October 3, 2020 | technology | No Comments
If there’s a piece of video game hardware that ever really impressed me, outside of the return and rapid advancement of virtual reality, it has to be Kinect. Microsoft’s natural movement input camera turned your body into a controller for the Xbox 360, and it worked surprisingly well in translating a person’s movements to a character on a TV screen. Playing games like bowling with Kinect, picking up an imaginary ball and flinging it down an imaginary lane only to see all that kinetic energy made “real” in a video game, felt like a form of magic.
As Kinect started to get hacked to serve as the eyes for robots or to help improve the accuracy of surgeons, I thought for sure we’d see the device become an important part of not just the gaming landscape but of innovations in technology in general. When Microsoft announced the Xbox One in 2013, Kinect was an essential part of the design. Microsoft was envisioning a future where you were constantly talking to and waving your hands at your TV to control shows, make Skype calls, and play video games–and while I had a whole lot of problems with the console at the time, it still seemed like the sort of Blade Runner/Back to the Future/Minority Report technology that marked many visions of the future.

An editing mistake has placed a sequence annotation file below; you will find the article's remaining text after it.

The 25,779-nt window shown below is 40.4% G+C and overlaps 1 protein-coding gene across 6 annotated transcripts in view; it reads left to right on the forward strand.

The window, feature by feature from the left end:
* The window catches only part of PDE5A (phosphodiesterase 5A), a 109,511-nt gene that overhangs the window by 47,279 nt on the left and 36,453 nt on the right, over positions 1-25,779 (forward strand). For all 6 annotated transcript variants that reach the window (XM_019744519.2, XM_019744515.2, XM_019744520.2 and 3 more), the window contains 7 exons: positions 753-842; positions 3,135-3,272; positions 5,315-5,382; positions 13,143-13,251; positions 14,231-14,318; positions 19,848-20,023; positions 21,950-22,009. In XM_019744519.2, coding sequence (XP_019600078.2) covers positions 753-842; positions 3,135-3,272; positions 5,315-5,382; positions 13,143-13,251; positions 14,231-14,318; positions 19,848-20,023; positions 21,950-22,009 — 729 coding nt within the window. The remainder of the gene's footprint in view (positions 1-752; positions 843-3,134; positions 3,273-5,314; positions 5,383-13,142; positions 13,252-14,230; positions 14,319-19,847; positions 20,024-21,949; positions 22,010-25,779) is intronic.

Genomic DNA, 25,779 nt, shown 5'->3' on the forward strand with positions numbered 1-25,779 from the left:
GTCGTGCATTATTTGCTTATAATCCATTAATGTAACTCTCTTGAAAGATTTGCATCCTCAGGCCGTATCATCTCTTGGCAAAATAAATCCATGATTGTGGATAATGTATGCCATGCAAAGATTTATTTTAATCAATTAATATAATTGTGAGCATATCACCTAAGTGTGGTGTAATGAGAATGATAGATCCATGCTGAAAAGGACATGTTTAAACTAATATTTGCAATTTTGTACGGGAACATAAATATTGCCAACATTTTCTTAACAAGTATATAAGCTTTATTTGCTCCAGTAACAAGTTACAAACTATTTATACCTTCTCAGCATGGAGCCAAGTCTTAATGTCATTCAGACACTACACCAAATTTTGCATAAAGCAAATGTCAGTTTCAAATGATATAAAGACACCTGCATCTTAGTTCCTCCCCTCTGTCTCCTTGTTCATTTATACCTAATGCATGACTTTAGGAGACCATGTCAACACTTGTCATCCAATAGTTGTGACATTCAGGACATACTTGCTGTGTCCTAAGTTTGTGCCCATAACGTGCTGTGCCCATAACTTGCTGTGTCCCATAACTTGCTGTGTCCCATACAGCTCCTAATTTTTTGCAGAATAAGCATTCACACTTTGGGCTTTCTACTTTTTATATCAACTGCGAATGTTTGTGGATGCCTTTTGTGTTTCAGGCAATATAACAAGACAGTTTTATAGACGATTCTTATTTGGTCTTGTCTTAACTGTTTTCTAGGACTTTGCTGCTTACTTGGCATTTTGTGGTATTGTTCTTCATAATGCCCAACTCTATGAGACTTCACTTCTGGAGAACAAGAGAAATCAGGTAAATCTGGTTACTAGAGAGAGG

Seven years later, the future is here. With the Xbox Series X/S, Microsoft has dialed back on just about all of the ideas the console-maker once seemed to think would compose the future of gaming. But it’s not only Microsoft–the same is true of Sony and its PlayStation 5. The next generation is here, and if I’m being honest, I’m finding it kind of boring. The games I’ll be playing this holiday season seem pretty similar to the games I’ve been playing for the better part of a decade.